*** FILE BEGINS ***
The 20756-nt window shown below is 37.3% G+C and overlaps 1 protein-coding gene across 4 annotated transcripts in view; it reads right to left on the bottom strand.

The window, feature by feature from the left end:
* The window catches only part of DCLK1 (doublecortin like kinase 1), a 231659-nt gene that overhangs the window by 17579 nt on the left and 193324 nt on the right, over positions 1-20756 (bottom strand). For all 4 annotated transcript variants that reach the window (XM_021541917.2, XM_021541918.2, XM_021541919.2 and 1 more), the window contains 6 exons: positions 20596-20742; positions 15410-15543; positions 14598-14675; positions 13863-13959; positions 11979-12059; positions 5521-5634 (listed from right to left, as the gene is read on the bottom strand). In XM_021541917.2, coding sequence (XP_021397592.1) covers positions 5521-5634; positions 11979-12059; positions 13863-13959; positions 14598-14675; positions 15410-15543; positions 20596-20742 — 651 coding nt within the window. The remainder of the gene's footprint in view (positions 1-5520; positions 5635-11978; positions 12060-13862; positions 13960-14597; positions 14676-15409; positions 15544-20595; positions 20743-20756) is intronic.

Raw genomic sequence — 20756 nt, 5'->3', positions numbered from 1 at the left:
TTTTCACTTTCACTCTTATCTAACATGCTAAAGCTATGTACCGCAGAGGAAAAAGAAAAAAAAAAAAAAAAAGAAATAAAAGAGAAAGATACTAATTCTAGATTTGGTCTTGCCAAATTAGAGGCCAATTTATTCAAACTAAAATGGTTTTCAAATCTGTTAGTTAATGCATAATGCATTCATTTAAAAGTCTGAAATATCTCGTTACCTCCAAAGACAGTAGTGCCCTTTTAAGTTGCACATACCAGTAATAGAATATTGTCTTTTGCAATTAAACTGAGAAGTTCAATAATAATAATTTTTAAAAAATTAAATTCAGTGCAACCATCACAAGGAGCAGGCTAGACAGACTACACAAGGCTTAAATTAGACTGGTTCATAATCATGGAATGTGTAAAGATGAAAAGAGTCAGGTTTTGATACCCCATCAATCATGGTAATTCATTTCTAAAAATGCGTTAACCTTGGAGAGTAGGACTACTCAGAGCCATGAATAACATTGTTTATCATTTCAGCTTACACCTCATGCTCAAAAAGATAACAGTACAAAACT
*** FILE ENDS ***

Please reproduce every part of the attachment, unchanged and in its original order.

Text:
The 20756-nt window shown below is 37.3% G+C and overlaps 1 protein-coding gene across 4 annotated transcripts in view; it reads right to left on the bottom strand.

The window, feature by feature from the left end:
* The window catches only part of DCLK1 (doublecortin like kinase 1), a 231659-nt gene that overhangs the window by 17579 nt on the left and 193324 nt on the right, over positions 1-20756 (bottom strand). For all 4 annotated transcript variants that reach the window (XM_021541917.2, XM_021541918.2, XM_021541919.2 and 1 more), the window contains 6 exons: positions 20596-20742; positions 15410-15543; positions 14598-14675; positions 13863-13959; positions 11979-12059; positions 5521-5634 (listed from right to left, as the gene is read on the bottom strand). In XM_021541917.2, coding sequence (XP_021397592.1) covers positions 5521-5634; positions 11979-12059; positions 13863-13959; positions 14598-14675; positions 15410-15543; positions 20596-20742 — 651 coding nt within the window. The remainder of the gene's footprint in view (positions 1-5520; positions 5635-11978; positions 12060-13862; positions 13960-14597; positions 14676-15409; positions 15544-20595; positions 20743-20756) is intronic.

Raw genomic sequence — 20756 nt, 5'->3', positions numbered from 1 at the left:
TTTTCACTTTCACTCTTATCTAACATGCTAAAGCTATGTACCGCAGAGGAAAAAGAAAAAAAAAAAAAAAAAGAAATAAAAGAGAAAGATACTAATTCTAGATTTGGTCTTGCCAAATTAGAGGCCAATTTATTCAAACTAAAATGGTTTTCAAATCTGTTAGTTAATGCATAATGCATTCATTTAAAAGTCTGAAATATCTCGTTACCTCCAAAGACAGTAGTGCCCTTTTAAGTTGCACATACCAGTAATAGAATATTGTCTTTTGCAATTAAACTGAGAAGTTCAATAATAATAATTTTTAAAAAATTAAATTCAGTGCAACCATCACAAGGAGCAGGCTAGACAGACTACACAAGGCTTAAATTAGACTGGTTCATAATCATGGAATGTGTAAAGATGAAAAGAGTCAGGTTTTGATACCCCATCAATCATGGTAATTCATTTCTAAAAATGCGTTAACCTTGGAGAGTAGGACTACTCAGAGCCATGAATAACATTGTTTATCATTTCAGCTTACACCTCATGCTCAAAAAGATAACAGTACAAAACT